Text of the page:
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Cloud Lightning

Nepal landslide and flood kills 34

Nepal landslide

At least 34 people have been killed and hundreds of others gone missing in Nepal as heavy downpour continued for over three days across the country, triggering landslides and flood in rivers.

At least 11 people have died in Surkhet district, nine in Gorkha, Chitwan, Rukum districts, eight in Lalitpur, Udayapur, Dang and Manang districts, and six in Nawalparasi, Khotang, Sindhuli, Dhanusha, Makawnapur, Dhanusha districts, according to various media reports here.

Thousands of people have been displaced and huge chunks of arable land across the country covered by flood and debris. Hilly areas have witnessed landslips while plains are inundated.

Life in the plains has gone out of gear. Many people have started fleeing to safer places and sought immediate government help.
Igloo

We're ill-prepared if the iceman cometh

© Eric Lobbecke
What if David Archibald's book The Twilight of Abundance: Why Life in the 21st Century Will Be Nasty, Brutish, and Short turns out to be right? What if the past 50 years of peace, cheap energy, abundant food, global economic growth and population explosion have been due to a temporary climate phenomenon?

What if the warmth the world has enjoyed for the past 50 years is the result of solar activity, not man-made CO2?

In a letter to the editor of Astronomy & Astrophysics, IG Usoskin et al produced the "first fully ­adjustment-free physical reconstruction of solar activity". They found that during the past 3000 years the modern grand maxima, which occurred between 1959 and 2009, was a rare event both in magnitude and duration. This research adds to growing evidence that climate change is determined by the sun, not humans.

Yet during the past 20 years the US alone has poured about $US80 billion into climate change research on the presumption that humans are the primary cause. The effect has been to largely preordain scientific conclusions. It set in train a virtuous cycle where the more scientists pointed to human causes, the more governments funded their research.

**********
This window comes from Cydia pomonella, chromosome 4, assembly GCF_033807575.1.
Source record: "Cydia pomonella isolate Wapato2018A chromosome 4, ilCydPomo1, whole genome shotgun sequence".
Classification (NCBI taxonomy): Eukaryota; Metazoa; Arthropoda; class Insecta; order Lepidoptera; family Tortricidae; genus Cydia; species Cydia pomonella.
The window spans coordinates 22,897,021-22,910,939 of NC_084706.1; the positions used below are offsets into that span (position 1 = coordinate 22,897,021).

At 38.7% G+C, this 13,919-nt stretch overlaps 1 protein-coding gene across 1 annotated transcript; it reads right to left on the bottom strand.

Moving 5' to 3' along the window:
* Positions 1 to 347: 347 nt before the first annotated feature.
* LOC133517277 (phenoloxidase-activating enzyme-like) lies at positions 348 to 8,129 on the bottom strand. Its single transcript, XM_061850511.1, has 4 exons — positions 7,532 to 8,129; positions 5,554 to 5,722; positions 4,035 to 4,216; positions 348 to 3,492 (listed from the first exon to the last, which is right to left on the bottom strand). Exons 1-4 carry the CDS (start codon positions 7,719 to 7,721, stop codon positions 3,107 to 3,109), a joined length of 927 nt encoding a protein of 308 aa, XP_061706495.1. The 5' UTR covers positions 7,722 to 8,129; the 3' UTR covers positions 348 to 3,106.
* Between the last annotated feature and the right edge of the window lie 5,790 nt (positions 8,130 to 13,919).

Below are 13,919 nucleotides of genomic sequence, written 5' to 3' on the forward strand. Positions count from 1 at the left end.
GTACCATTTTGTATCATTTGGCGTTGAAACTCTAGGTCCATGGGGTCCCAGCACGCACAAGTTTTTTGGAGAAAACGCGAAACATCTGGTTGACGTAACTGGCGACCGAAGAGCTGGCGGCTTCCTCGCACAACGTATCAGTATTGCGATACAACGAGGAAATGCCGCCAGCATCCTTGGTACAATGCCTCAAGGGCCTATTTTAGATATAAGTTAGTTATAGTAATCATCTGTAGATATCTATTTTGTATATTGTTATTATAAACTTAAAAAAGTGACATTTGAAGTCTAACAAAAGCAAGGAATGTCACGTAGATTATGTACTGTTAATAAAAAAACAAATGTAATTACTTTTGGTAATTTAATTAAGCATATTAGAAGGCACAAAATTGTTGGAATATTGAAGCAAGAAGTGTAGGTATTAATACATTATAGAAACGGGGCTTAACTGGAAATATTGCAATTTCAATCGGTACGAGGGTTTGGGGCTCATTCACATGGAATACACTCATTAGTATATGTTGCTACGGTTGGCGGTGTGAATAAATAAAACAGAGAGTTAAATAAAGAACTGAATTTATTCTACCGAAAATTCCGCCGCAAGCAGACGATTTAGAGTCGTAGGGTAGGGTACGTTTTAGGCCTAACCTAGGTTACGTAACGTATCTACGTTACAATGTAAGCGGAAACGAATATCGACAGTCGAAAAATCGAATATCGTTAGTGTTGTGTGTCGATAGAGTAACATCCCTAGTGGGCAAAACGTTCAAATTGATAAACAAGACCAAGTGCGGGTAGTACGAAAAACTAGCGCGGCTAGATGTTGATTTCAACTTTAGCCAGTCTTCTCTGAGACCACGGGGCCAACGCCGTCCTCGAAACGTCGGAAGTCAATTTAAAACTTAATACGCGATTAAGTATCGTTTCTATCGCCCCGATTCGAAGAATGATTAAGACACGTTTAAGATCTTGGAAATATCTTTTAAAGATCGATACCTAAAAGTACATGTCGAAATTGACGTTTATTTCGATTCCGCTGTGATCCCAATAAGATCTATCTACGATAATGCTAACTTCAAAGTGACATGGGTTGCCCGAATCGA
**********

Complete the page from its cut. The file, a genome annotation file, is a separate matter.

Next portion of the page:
Phoenix

Peru's Sabancaya volcano registers explosion, entering new eruptive phase

Experts say that Peru's Sabancaya has entered into a new eruptive stage
© Peru21/Ingemmet
According to Peru21, the explosion took place at around 4:30 on Saturday morning. The phenomenon went on for just under a minute. According to the Arequipa Volcanological Observatory (part of the Peruvian Geophysical Institute), the explosion generated 9,083 megajoules.

The explosion resulted in the emission of ash and gases, which rose into a column three kilometers in height. Peru21 reports that the smoke-like substance seen rising from the volcano is mostly steam, but some blue gases likely composed of sulfur dioxide have also been spotted coming out of Sabancaya.

Peru21 writes that geological authorities believe that the explosion may have been connected to the recent increased seismic activity in the region.

Authorities are warning citizens to take precautions in case another explosion occurs soon. Peru21 reports that geological and civil defense groups will meet soon in order to determine the risk to local populations.

Comment: Sabancaya Volcano in southern Peru becomes active after 15 years of silence

Ambulance

Ferry disabled after being hit by large rogue waves off Scituate, Massachusetts

Boston ferr
A ferry en route to Boston from Provincetown was disabled after being hit by a large wave Wednesday, according to the Coast Guard.

Just before 4 p.m., a ferry was midway through its fourth trip of the day, to and from Provincetown and Boston, when the vessel was hit by a large set of waves that broke two of the seven windows in the pilot house, Bay State Cruise Company officials said in a statement.

The two windows that broke were in the center of the pilot house, which is where the captain navigates from.

Officials said windws in the passengers cabin, which is under the pilot house, were not broken and it appeared as though the waves were at an angle and height that they only struck at the pilot house level, which is about 20 feet above the water.


Comment: Rogue waves blamed for shipping disasters

Cloud Lightning

Sheets of rain: Heavy flooding swamps Babylon, NY and other parts of Long Island

© NY Daily News
A record-setting rainstorm flooded parts of Long Island, NY. August 13th, 2014
Multiple local government agencies on Long Island declared states of emergency Wednesday after a storm dumped nearly an entire summer's worth of rain, causing major flooding in some spots that stranded motorists and snarled the morning commute. From Tuesday evening until Wednesday morning, Islip got more than 13 inches of rain, more than the normal total for June, July and August of 11.75 inches, said Joe Pollina of the National Weather Service. More than 5 inches of it fell in just a one-hour period, from 5 to 6 a.m. Wednesday, Pollina said. Holbrook got nearly 11 inches.